Bulls headed into Friday’s session thinking that we might just close out the week with the Dow and the S&P 500 hitting all-time highs, but that was not to be the case. Global issues had suddenly poked their heads back into the ball game, and the stock market sold off sharply. On Friday, it was renewed concerns about a Greek default, as well possible rule changes for the Chinese stock market that pushed stocks deep into the red. At one point, the Dow was down by about 350 points, but stocks did manage to bounce back a bit from those lows, although we still closed out Friday with the Dow and Nasdaq down about 1.5% and the Nasdaq down 1% for the day.
It was a rough ending to what had been a relatively flat and quiet week, and it did not help matters to have Bloomberg down for more than two hours as it experienced technical problems. We had not seen much from the “global shock” arena in quite a while, so having Greece and China spook the stock market today caught many investors off guard. The Volatility Index (VIX) showed that fear levels spiked sharply, and it moved above 15 before settling back down to close out Friday just under 14. It was not that bad of a week, though, as the Dow and Nasdaq fell 1.3%, while the S&P 500 lost about 1% for the week.
From a technical standpoint, the S&P 500 did manage to hold its own this week, despite Friday’s big decline. The late-February all-time high was looking like a possibility for Friday, but the decline we saw actually pushed the S&P 500 back below its 50-day moving average of 2,077. The S&P 500 bounced at 2,072 to close out the day at 2,081, allowing it to claim credit for holding above that important technical level. Bulls were quite pleased that the broader market did not trail off and close out the session at its low of the day, so this is definitely a plus as we look toward Monday’s session.
Friday’s downturn ignored what was actually some very encouraging economic news. The University of Michigan consumer sentiment report for April came in at 95.9, which topped both expectations of 93.5, as well as March’s 93. Consumers have been on the fence over the past few months, so seeing an uptick in sentiment was one of those economic news bytes that normally would have fired up the bullish vibe on Wall Street. However, Greek and Chinese news trumped the consumer report. In other economic news, the Index of Leading Economic Indicators (LEI) rose 0.2%, and that was up from the previous month’s 0.1% rise, so it was another plus to see this forward looking index perk up a bit.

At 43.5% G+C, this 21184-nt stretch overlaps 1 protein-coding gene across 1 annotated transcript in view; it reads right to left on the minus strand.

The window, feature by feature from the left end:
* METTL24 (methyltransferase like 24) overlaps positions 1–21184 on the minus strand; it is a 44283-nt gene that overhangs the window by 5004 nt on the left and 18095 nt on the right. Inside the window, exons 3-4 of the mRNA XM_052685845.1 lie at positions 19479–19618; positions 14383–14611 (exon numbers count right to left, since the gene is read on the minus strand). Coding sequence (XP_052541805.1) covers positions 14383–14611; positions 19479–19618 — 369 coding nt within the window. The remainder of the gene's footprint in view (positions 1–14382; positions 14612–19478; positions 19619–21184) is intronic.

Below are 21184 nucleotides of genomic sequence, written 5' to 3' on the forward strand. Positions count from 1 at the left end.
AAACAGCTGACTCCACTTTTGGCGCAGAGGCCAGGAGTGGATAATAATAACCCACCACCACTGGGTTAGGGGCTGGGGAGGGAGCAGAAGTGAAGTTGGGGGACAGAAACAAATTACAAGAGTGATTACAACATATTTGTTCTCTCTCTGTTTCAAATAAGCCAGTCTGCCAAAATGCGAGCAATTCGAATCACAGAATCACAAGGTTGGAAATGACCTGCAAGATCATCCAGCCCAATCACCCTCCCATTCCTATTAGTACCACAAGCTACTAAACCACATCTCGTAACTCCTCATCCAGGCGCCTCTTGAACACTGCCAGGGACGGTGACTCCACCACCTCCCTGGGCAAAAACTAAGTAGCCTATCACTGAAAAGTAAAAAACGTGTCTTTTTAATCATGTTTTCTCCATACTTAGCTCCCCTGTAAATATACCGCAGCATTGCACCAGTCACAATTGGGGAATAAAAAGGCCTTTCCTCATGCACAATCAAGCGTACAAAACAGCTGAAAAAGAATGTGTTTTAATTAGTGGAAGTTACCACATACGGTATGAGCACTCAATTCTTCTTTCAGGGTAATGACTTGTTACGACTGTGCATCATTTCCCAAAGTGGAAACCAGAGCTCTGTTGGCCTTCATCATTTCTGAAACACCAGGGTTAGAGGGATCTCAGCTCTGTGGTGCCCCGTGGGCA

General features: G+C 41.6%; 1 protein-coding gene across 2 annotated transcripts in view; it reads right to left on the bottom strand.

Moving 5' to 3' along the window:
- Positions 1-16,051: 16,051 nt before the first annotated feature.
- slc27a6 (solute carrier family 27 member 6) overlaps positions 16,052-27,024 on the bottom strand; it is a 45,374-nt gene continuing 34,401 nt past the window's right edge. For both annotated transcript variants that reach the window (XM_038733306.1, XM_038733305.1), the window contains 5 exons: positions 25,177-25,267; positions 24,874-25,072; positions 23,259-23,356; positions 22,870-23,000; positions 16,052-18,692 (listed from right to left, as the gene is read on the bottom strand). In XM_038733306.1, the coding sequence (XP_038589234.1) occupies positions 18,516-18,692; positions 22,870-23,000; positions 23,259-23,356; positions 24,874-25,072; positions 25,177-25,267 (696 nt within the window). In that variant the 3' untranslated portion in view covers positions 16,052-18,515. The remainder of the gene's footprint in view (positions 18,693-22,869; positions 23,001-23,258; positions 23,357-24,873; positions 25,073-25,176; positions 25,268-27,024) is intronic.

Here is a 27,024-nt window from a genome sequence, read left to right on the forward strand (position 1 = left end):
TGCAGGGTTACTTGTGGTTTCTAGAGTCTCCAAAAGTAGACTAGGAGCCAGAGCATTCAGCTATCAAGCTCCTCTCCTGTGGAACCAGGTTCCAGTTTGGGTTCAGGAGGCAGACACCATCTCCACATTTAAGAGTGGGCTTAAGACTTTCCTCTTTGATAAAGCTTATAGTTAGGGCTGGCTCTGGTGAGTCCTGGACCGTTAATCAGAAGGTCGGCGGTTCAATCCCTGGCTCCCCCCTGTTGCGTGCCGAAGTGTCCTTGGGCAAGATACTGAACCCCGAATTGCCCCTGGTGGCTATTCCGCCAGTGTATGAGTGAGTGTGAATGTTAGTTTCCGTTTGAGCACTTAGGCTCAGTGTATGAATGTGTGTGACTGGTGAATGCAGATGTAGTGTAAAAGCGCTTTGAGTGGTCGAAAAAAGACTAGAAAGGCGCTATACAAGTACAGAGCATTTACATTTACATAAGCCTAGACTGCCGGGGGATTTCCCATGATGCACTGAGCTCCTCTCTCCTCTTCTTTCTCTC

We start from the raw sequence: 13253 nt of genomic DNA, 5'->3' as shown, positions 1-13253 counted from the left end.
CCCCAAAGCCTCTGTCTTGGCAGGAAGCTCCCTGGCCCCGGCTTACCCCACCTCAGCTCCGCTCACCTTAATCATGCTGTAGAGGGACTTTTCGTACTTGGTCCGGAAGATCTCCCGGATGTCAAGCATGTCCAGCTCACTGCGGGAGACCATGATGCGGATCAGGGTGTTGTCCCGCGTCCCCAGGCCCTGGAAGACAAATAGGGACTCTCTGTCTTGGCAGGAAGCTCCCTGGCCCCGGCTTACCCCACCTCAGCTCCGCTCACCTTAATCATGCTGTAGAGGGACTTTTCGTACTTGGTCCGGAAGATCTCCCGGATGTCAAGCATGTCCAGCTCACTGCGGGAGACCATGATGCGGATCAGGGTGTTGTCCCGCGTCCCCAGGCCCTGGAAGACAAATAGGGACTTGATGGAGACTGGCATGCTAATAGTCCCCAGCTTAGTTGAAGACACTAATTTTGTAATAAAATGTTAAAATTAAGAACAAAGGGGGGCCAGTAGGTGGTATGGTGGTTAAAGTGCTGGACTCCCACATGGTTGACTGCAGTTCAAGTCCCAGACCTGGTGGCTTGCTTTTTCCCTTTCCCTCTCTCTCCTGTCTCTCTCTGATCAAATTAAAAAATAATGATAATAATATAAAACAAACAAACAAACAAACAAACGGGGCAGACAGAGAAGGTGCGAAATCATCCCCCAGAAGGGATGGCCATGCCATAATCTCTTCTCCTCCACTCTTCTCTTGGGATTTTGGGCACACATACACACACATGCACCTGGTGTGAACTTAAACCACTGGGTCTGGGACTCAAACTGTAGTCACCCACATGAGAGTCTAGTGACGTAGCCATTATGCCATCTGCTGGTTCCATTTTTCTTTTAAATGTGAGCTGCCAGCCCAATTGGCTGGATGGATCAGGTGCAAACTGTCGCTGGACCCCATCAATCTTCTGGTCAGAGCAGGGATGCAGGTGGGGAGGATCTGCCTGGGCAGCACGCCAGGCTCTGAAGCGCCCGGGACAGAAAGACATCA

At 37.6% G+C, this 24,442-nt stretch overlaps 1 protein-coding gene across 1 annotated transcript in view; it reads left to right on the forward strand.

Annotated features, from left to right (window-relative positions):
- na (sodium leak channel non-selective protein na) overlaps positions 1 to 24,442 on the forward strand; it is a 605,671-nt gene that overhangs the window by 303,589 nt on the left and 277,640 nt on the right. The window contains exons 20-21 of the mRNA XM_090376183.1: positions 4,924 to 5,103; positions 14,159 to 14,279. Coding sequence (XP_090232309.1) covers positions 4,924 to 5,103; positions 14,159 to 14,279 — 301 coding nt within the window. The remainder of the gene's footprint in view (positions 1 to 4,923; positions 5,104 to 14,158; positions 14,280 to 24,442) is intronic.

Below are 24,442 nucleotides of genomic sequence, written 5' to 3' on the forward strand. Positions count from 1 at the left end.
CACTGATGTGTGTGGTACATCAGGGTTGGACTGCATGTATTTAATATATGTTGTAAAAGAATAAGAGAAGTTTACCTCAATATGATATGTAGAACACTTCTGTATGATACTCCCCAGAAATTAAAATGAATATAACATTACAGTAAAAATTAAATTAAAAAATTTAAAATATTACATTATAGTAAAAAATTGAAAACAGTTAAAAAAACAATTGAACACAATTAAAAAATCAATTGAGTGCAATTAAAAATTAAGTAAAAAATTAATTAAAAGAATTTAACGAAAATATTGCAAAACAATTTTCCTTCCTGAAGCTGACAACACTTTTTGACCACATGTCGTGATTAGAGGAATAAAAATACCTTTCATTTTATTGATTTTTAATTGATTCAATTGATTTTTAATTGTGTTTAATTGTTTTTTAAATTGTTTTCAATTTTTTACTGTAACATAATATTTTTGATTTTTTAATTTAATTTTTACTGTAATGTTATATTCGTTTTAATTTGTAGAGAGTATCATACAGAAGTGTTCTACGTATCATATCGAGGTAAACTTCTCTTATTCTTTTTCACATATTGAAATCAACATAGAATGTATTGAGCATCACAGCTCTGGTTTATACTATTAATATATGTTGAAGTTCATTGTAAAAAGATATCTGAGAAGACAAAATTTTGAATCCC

Earnings season continues to look strong, with the majority of companies meeting or topping what were lowered expectations. This season has been a plus since there was so much concern that a bad earnings season could send signals that first quarter GDP growth might be at or below the 1.5% that economists have predicted. There was even talk of Q1 GDP coming in below 1%, but with earnings season looking good and economic numbers looking up, the GDP worries may turn out to be unfounded when the GDP number is released on April 29th.
So on we head into the last half of April, and while earnings and economic news are still center stage, we might have some “global shocks” reappearing. News this week that the U.S. was sending 300 paratroopers to Western Ukraine to train national guardsman is not exactly going to have Vladimir Putin nodding in agreement. So, Greece, Russia, China and maybe even the Middle East could bring the assorted global themes back into play in the days and weeks ahead. The stock market continues to hold up well, though, and it seems as though this six-year old bull market might still have legs.
The Gorilla wishes each and all a relaxing spring weekend, and amazingly enough, summer is right around the corner. The New Year had promised to be a challenging one, and it is living up to that billing. We were so close to new highs for the majors going into Friday that it made Friday’s selloff all the more disappointing. Next week should be telling, though, so stay tuned as we will be back in action on Monday. Again, have a great weekend!
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